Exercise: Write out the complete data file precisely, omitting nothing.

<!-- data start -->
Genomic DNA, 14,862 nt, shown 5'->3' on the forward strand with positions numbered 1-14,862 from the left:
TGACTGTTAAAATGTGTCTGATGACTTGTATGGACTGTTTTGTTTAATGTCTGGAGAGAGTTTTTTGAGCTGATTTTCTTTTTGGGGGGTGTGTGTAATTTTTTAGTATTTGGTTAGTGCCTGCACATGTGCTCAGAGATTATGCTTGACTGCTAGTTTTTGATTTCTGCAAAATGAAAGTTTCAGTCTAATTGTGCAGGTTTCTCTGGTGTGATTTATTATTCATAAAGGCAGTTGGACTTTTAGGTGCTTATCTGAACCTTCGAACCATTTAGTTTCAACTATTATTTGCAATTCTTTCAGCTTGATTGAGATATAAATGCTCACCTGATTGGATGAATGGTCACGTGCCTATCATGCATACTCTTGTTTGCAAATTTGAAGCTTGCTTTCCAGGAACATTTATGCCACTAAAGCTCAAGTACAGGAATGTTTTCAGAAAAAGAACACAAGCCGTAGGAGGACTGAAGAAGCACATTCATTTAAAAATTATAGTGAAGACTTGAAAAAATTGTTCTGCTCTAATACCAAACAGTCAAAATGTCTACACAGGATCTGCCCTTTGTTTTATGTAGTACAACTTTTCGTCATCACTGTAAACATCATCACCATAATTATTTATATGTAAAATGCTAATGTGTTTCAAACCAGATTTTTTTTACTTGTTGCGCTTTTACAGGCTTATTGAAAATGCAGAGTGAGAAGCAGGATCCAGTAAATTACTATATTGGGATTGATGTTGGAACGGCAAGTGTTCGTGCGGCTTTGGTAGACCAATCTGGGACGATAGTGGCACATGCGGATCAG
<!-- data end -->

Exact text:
Genomic DNA, 14,862 nt, shown 5'->3' on the forward strand with positions numbered 1-14,862 from the left:
TGACTGTTAAAATGTGTCTGATGACTTGTATGGACTGTTTTGTTTAATGTCTGGAGAGAGTTTTTTGAGCTGATTTTCTTTTTGGGGGGTGTGTGTAATTTTTTAGTATTTGGTTAGTGCCTGCACATGTGCTCAGAGATTATGCTTGACTGCTAGTTTTTGATTTCTGCAAAATGAAAGTTTCAGTCTAATTGTGCAGGTTTCTCTGGTGTGATTTATTATTCATAAAGGCAGTTGGACTTTTAGGTGCTTATCTGAACCTTCGAACCATTTAGTTTCAACTATTATTTGCAATTCTTTCAGCTTGATTGAGATATAAATGCTCACCTGATTGGATGAATGGTCACGTGCCTATCATGCATACTCTTGTTTGCAAATTTGAAGCTTGCTTTCCAGGAACATTTATGCCACTAAAGCTCAAGTACAGGAATGTTTTCAGAAAAAGAACACAAGCCGTAGGAGGACTGAAGAAGCACATTCATTTAAAAATTATAGTGAAGACTTGAAAAAATTGTTCTGCTCTAATACCAAACAGTCAAAATGTCTACACAGGATCTGCCCTTTGTTTTATGTAGTACAACTTTTCGTCATCACTGTAAACATCATCACCATAATTATTTATATGTAAAATGCTAATGTGTTTCAAACCAGATTTTTTTTACTTGTTGCGCTTTTACAGGCTTATTGAAAATGCAGAGTGAGAAGCAGGATCCAGTAAATTACTATATTGGGATTGATGTTGGAACGGCAAGTGTTCGTGCGGCTTTGGTAGACCAATCTGGGACGATAGTGGCACATGCGGATCAG